You know about the Genome Project, and you must remember Bill Clinton having announced on June 2000 a successful sequencing of the bigger part of our genome. Prior to that scientists worked on chimps, having sequenced their genome, and now they are telling us that in 98 or so percent their genome equals ours. This sounds like we not only descend from the apes but that we are apes: our long arms, having no tail, our habits and temperaments, everything seems very apish.
Biologists, what a compliment, thank you guys!
This puzzles me. You take a man and chimpanzee, and you can easily tell them apart; given only their DNA, however, you can't.
Could the explanation lies in misunderstanding of genetic differences, and could this paradox of the anatomical differences and the genetic similarity be an illusion?
If we wanted to be serious, we should probably talk of criteria first. Compare DNA sequences, and you've got a match. But to compare a human being to a chimpanzee, one should first ask: "Compare to what?"
Here my weakness of perceiving the nature through the eyes of a mathematician is explicit. Genome can be measured and species easily compared, yet genetic data does not determine our place in nature. Great forces clash at this point: humanness and animalness, beasts and angels, technology and ideology. Math can never encapsulate that.
Still, I can't think without mathematical analogies. They give me a significant reason to live. So I ask myself: If I am, at least DNA-wise, just a part in hundred apart from a chimpanzee, what part in billion am I apart from A.?

The most obvious reason to me why one can't be happy with a physically unappealing partner, is because he can't perceive her (or vice versa) as attractive and can't make himself to enjoy intimacy with her. This is a very dear problem to me. I see only two ways out: either he dumps the girl, or, he matures to the point when he is able to weight contents against appearance in a fair manner, and tries to keep the girl. Nobody's perfect, that's for sure, and sooner one realizes that the better for him, so he is able to recognize beauty in people of great bigger a pool. With bigger a pool there is bigger a chance to crash into a true soul mate. Finding a soul mate isn't spiritual, it can be mathematical: increasing the number of crashes is one way to go.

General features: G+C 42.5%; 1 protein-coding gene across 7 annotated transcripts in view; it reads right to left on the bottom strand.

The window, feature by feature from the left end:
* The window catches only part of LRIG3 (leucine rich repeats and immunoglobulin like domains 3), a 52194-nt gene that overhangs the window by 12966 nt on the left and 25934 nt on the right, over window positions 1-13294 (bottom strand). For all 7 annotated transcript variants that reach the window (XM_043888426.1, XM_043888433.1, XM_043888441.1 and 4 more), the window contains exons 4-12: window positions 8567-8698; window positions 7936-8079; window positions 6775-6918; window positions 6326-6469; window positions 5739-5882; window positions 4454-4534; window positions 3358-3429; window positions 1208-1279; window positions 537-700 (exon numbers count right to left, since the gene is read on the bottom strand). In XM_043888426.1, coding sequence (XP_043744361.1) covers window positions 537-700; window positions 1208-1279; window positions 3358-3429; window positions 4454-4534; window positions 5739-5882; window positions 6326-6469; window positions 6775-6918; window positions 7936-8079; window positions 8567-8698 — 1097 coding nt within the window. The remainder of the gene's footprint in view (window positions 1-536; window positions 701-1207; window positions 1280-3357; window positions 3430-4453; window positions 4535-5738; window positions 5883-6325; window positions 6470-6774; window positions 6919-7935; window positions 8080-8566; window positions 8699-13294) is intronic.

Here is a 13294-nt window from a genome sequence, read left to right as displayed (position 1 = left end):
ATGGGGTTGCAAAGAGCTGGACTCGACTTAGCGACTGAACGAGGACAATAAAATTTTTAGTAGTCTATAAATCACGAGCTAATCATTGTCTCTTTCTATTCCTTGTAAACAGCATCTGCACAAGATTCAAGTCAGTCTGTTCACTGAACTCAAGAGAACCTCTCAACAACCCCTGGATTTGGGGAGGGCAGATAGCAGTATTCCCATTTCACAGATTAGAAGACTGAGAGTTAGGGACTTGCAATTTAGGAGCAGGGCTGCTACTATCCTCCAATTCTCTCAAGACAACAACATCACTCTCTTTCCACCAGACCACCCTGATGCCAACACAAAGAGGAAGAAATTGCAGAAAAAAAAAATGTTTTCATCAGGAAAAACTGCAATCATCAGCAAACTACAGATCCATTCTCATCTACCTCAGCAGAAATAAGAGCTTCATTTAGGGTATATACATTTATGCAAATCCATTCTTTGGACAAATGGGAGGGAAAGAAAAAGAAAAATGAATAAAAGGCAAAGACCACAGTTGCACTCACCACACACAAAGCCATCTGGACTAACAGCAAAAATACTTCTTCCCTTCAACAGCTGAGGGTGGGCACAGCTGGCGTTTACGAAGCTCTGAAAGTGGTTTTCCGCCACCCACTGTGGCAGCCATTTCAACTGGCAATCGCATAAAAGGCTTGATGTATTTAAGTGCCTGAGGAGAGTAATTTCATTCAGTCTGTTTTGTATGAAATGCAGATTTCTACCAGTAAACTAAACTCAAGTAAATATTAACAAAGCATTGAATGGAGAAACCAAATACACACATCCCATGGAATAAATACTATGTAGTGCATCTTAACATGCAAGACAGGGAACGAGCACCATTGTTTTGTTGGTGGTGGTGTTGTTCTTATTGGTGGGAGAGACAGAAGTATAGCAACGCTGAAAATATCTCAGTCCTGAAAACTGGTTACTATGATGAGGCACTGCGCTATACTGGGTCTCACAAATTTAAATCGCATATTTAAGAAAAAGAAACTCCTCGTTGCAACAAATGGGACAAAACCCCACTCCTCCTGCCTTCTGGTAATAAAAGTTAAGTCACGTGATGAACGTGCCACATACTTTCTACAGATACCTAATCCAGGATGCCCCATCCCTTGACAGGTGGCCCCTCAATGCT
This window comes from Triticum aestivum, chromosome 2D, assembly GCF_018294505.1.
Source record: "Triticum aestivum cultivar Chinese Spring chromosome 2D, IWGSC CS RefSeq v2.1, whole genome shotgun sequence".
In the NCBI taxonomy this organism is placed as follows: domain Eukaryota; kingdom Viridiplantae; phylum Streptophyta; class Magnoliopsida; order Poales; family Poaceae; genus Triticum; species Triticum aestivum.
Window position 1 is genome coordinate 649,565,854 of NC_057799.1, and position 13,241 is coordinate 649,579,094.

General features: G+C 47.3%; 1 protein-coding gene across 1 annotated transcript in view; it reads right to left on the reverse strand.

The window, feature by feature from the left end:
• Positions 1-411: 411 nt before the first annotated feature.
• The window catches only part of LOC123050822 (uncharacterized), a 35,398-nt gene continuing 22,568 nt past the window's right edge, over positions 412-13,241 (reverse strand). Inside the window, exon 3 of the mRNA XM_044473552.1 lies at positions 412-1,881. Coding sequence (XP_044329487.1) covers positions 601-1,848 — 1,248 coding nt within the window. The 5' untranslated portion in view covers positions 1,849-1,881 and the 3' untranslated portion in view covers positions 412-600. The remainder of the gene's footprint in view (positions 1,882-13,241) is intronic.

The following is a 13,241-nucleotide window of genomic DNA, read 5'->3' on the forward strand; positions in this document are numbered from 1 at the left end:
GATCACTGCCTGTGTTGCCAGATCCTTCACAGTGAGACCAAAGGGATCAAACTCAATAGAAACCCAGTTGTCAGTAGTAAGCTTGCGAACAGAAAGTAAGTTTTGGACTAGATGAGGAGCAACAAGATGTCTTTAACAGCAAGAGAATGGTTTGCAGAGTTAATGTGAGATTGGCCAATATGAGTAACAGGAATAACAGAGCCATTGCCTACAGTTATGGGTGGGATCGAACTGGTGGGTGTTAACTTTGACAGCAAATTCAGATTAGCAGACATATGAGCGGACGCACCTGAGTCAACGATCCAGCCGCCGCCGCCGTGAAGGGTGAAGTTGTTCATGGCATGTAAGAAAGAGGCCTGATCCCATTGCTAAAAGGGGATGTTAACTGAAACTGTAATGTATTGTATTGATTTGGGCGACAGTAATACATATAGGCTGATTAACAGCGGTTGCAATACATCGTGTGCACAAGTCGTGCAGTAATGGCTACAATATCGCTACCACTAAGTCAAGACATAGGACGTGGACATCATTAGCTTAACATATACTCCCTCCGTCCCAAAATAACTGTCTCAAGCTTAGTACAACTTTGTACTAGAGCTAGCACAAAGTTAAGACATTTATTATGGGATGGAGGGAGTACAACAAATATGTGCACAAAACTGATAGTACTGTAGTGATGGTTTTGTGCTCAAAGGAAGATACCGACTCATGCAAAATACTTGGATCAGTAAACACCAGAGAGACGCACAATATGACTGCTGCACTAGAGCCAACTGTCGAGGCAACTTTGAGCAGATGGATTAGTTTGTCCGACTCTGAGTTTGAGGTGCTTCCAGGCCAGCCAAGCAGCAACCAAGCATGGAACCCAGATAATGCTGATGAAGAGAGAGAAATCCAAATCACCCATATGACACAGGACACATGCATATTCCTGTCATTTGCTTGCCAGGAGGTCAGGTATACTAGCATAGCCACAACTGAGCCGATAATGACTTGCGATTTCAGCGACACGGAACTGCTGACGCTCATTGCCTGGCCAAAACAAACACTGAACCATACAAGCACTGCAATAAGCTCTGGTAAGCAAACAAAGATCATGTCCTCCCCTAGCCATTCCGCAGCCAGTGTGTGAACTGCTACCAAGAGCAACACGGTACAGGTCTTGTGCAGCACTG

Last time I checked, however, I was still pretty thickheaded.


Getting obsessed with Pride and Prejudice; suffering from Darcymania; can't get enough of Elizabeth Bennet?
I certainly can't get enough of Elizabeth Bennet.
I've stumbled upon this half serious half crazy recipe for Treating Darcymania:

1. Bookmark The Pride and Prejudice Paradise
2. Borrow the original book, and read it
3. Get The Making of Pride and Prejudice by Sue Birtwistle
4. Borrow the sequels to Pride and Prejudice
5. Try the other books by Jane Austen
6. See the movies based on her books
7. Download the Desktop Theme
8. Buy the soundtrack
9. See the documentaries abut the movie
10. Buy the sheet music for the theme song

However, this list does not help me. I can't say it does, since I've practically went to my boss already, and asked him for some three weeks of leave. Thank heaven for the number 10 won't do for me: My playing piano is ill indeed. But then ... I can learn it better ... yeah, I may do that, and since I am at it, I might just as well get a friend to learn a violin, flute, or hell, a clarinet, so we could play the duets together.
This is not a complete solution, I agree, but it's something, and something is better than nothing, as they say: act, do not observe yourself, act now, and buy those music sheets.


Would I like to lead the life of Mr. Darcy?
I must admit I've been attracted to this particular idea ever since: how lovely would it be to live in the time of Darcy for example, being cosy all the time, reading books besides a fireplace long into nights, still getting up content in mornings, learning piano, meeting attractive people, horseback riding on my own, boundless estate, having my own gym facilities, and in general just trying to be noble all day long, lifelong.
Wouldn't it be lovely to see such time?
It could be, but it would also be highly improbable to actually live like Darcy, because one had to be extremely lucky in those days to have parents from aristocracy. This was very rare. Today a much higher percentage of people can live like Darcy. The world today is much fairer than it used to be, although it is of course still very unfair. With fairness I would like to imply on the world uneven distribution of goods. Picture below shows such distribution, namely 2003 Per Capita GDP (in thousand of 1995 US Dollars) for world population, binned in countries, compared with 1980:



Perhaps you are thinking, how the hell is that fairer, right, since USA and the rest of the West have gained much much more, while the poorer countries have only slightly more. But you have to look at it more relatively. Think about the initial positions for example, country population, and so on. Just look at the bulk in the middle, and see how China and India are doing well. The world is getting fairer. (I mined the data at EIA, 2006.)
Thinking about it again, I would not like to be born in the time of Darcy. The probability of leading a decent life was much smaller than of today. I think it's a good time we live in.